Brocade has slowly but surely been preparing for this transition for some time. The first step was investing heavily in two companies. Earlier this month, the company invested $7.5 million in a minority ownership in Tacit Networks of South Plainfield, N.J., which allowed Brocade to offer WAFS (wide-area file services) to enterprise customers on Microsofts Windows Server 2003 platform.
The company also announced the acquisition of Therion Software Corp. of Redmond, Wash., earlier this month—a company that develops software management products.
Those deals laid the groundwork for the companys latest announcement—an entirely new family of application infrastructure solutions that extend Brocades reach beyond storage networking toward the realm of servers and applications.
The first two applications to be introduced are the Tapestry ARM (Application Resource Manager) and the Tapestry WAFS (wide-area file services). The ARM is a software and hardware tool that allows a bladed server with no disks to automatically boot from the SAN (storage area network) and provision itself quickly, making it ready to run an application in two to three minutes.
Thats a far cry from the traditional method, which takes hours per server, said Tom Buiocchi, vice president of worldwide marketing at the San Jose, Calif.-based company.
"Think of a bar metal server in a rack of servers, like a bladed server. Many companies are buying those by the hundreds or thousands because they are inexpensive and flexible," he said.
"But its difficult to manage so many servers running so many different applications, and the most difficult part is that you have to personalize each server with an operating system image, configuration utilities and device drivers, and then you have to provision it to understand what storage it needs to connect to and what media it can access over the SAN."
The second part of the Tapestry solution, the WAFS, is a wide area file service based on Microsofts Windows platform. To use this system, organizations install a central Tapestry WAFS core appliance in the data center and remote "edge" appliances at each site. The result, Buiocchi said, is the ability to share files over a WAN (wide area network) more easily, with better access and security.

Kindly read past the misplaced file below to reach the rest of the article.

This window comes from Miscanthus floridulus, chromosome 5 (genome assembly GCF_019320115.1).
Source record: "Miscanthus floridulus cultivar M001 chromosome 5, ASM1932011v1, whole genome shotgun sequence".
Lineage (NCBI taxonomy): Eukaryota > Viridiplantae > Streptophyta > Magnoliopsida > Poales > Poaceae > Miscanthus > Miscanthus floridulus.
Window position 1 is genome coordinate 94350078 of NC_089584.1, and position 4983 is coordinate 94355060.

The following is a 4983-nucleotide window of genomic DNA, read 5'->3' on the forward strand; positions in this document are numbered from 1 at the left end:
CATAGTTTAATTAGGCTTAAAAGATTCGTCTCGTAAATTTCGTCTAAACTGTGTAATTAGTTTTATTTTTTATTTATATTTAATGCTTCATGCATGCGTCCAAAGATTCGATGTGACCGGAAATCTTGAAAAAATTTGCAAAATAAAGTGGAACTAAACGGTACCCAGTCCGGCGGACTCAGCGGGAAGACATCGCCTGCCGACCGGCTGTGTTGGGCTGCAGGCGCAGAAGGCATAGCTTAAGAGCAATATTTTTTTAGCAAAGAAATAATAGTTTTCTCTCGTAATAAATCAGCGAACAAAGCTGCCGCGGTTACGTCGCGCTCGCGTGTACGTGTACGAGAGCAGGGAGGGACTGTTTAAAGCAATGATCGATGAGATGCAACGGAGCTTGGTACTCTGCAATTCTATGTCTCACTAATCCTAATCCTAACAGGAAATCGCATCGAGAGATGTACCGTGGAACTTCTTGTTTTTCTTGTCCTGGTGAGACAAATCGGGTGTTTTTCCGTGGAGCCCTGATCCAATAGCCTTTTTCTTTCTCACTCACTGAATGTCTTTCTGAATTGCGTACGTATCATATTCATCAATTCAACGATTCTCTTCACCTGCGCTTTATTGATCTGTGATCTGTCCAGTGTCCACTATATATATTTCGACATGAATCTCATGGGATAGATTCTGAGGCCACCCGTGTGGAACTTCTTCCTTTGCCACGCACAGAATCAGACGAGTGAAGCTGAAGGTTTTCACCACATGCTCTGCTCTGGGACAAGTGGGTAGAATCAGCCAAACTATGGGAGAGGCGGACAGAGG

Along with the Tapestry announcement, Brocade extended the SilkWorm family of switches and directors, effectively extending 4G/sec technology throughout the line.
On the high end, Brocade announced the SilkWorm 48000 director with 256 ports and 4G/sec speed, doubling the density and speed of the SilkWorm 24000. On the low end, Brocade announced the 200E, its lowest-cost switch, which also uses 4G technology. The 200E starts at eight ports and has a ports-on-demand feature that allows users to scale to 16 ports.
Together, these announcements signify Brocades movement into shared storage—a direction Buiocchi said makes a great deal of sense.
"The entire application infrastructure—the servers, the storage networks, the storage devices and the applications—those are the issues customers want to solve," he said.
"And because we touch the storage and servers, and we can hold data volumes that contain application data and operating system images, weve got a great place from which to extend the value up to the server side and the application side."
Brocades approach makes sense for many reasons, said Brad ONeill, senior analyst at Taneja Group of Hopkinton, Mass. Not only does the company enjoy consistent loyalty from customers who are bound to follow them to new arenas, but it has the ability to expand, the funds and the drive.
"They have realized that they have developed an extremely trusted brand within the data path, which is a hard and expensive thing to do," ONeill said.
"End users will be willing to allow Brocade to help them create more efficiencies with how they move application images or how they consolidate file data into that fabric since they have already entrusted them with 100 terabytes of mission-critical data."
That realization—plus the knowledge that Cisco may always be the market leader in the Fibre Channel switch market—probably served as the impetus that drove Brocade in this direction, he said.
"Their visionary folks realize they dont need to restrict their vision of the future to this parochial vision of transport at the switch," he said. "Its a bold but coherent move."